Much more likely than collapse or a coup dreamed about by hawks in Washington is the possibility that, within a decade, big party bosses and players in North Korea will be operating vertically and horizontally in integrated trading empires that look, feel, and sound like South Korean chaebols, such as Hyundai and Daewoo, with global operations but concentrated on a zone of urban-industrial commerce and manufacturing along the northern side of the DMZ. There will be at least a dozen or so North Korean billionaires selling real estate at Panmunjon. The big question is: Will they be armed with nuclear weapons? How this question is answered will depend on whether the United States is willing to play a constructive role in this nascent economic reform process or stand aside while it happens.

China’s Role

So far, the Bush administration has been unwilling to do so. Hard-liners assume that time is on their side, with economic pressure squeezing the North Korean economy while Pyongyang’s obduracy costs it the support of key regional players, most importantly China. But the hard-liners are not only wrong about the North Korean economy, they are also wrong about China. Far from consolidating China’s determination to hold North Korea accountable for its violations of the nuclear Nonproliferation Treaty, the recent talks have actually widened the distance between Beijing and Washington. China has played a key role as host of the Beijing talks, first with just the United States and North Korea and then with six parties including Russia, Japan, and South Korea. It also serves as North Korea’s economic lifeline, providing most of its food and fuel. The hope among Washington’s hard-line critics is that Pyongyang would behave so dangerously as to drive Beijing to its knees.

This analysis rests on false assumptions about China and overlooks key elements shaping its strategy toward Pyongyang— most critically how it views events on the peninsula through the prism of its own foreign policy goals, especially reunification with Taiwan. These Chinese goals actually give North Korea more leverage over China than many hard-liners appreciate.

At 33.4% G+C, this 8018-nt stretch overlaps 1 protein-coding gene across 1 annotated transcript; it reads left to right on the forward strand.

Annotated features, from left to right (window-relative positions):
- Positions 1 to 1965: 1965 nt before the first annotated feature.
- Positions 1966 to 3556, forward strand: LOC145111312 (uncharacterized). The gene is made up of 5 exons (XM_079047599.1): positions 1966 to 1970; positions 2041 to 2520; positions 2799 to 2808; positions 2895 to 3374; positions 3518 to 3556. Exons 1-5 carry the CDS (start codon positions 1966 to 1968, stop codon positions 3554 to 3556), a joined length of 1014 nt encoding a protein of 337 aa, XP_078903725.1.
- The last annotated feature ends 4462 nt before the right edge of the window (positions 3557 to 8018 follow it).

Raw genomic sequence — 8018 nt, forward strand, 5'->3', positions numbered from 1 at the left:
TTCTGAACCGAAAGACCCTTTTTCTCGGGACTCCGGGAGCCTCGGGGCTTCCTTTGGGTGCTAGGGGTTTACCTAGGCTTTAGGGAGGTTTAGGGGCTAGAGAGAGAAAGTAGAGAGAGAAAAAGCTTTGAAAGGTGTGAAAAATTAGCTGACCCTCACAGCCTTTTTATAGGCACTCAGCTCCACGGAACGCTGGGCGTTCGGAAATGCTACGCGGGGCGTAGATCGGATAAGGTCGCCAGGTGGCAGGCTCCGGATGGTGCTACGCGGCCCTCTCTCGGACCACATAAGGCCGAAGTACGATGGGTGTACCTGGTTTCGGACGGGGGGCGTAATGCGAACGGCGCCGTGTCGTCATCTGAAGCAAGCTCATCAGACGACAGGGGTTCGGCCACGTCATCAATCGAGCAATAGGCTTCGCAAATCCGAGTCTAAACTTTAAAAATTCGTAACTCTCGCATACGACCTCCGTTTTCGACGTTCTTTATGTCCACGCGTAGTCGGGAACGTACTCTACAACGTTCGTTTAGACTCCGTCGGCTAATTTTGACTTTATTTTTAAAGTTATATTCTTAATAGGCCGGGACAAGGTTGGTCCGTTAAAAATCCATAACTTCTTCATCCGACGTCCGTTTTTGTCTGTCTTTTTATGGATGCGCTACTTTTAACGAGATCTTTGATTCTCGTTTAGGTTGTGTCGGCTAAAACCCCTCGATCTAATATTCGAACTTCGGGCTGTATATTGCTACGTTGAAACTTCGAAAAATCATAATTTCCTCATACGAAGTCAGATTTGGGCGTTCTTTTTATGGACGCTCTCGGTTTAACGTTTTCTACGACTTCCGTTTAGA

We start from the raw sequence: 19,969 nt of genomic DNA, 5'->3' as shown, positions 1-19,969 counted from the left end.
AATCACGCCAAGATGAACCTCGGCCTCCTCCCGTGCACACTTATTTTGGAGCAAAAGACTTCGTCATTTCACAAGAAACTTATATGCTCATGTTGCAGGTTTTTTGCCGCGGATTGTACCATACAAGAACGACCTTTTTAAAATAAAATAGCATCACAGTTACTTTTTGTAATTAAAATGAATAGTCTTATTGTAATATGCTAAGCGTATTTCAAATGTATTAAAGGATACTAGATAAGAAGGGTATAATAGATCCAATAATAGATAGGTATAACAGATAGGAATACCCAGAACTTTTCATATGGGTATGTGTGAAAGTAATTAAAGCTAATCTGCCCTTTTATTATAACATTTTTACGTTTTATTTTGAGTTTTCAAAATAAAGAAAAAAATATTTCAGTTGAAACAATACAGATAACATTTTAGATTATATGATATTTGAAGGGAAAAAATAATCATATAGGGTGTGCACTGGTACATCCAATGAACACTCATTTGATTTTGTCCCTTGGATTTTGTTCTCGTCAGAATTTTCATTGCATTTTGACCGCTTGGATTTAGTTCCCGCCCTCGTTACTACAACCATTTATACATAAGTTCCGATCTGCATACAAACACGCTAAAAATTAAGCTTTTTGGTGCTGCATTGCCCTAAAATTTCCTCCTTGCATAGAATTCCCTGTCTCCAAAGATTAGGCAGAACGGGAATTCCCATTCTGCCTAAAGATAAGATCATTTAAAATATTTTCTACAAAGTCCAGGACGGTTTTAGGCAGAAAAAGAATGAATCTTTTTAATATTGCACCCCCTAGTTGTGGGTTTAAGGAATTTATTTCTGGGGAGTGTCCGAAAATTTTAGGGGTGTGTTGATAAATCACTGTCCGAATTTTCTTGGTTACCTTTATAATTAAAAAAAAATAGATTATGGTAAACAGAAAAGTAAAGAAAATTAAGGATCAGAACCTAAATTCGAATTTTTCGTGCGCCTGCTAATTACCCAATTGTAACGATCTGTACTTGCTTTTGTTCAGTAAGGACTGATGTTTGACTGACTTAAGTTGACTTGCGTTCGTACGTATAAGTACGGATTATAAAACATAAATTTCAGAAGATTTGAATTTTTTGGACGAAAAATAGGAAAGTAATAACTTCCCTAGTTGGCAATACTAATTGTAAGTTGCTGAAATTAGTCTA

Given its vital interests, China places first priority on stability of the Korean Peninsula. Beijing wants to avoid a flood of North Korean refugees and needs South Korean investment, trade, and finance. The Chinese are also aware that there are limits to their ability to coerce North Korea, as Pyongyang can just as easily deploy its nuclear weapons to target Beijing as Seoul, Tokyo, or Washington. That comes on top of their continued need to reassure North Korea that China will oppose regime change and, if necessesary, even support the North Korean military against unilateral U.S. attacks. Most critically, they want to prevent Washington from successfully using coercion to get its way in Northeast Asia, fearing this would set a precedent for the United States to militarily intervene in a reunification war should Taiwan declare independence.

The Chinese have made it absolutely clear that they will militarily back the North Koreans if they judge the United States, not North Korea, to have escalated tension in Korea to the point of war. As noted above, the Chinese see everything in North Korea through a prism related to Taiwan. Americans should be under no illusion that China has “abandoned” its interest in North Korea, provided Pyongyang keeps its nuclear capacities suffiently quiet and underground so that they are not perceived as an immediate threat by North Korea’s neighbors.

Indeed, if the Chinese needed any reminding of the stakes involved, the North Koreans provided it. Those conversant with North Korea’s long-standing distrust of China, especially since Beijing recognized Seoul without insisting on U.S. cross-recognition of Pyongyang in the early 1990s, were not surprised by North Korea’s threat to test at the end of the talks. This was a deliberate poke in China’s eyes designed to bring home Pyongyang’s frustration that Beijing had not reined in U.S. unilateralism. It underscored North Korean views that further talks were pointless.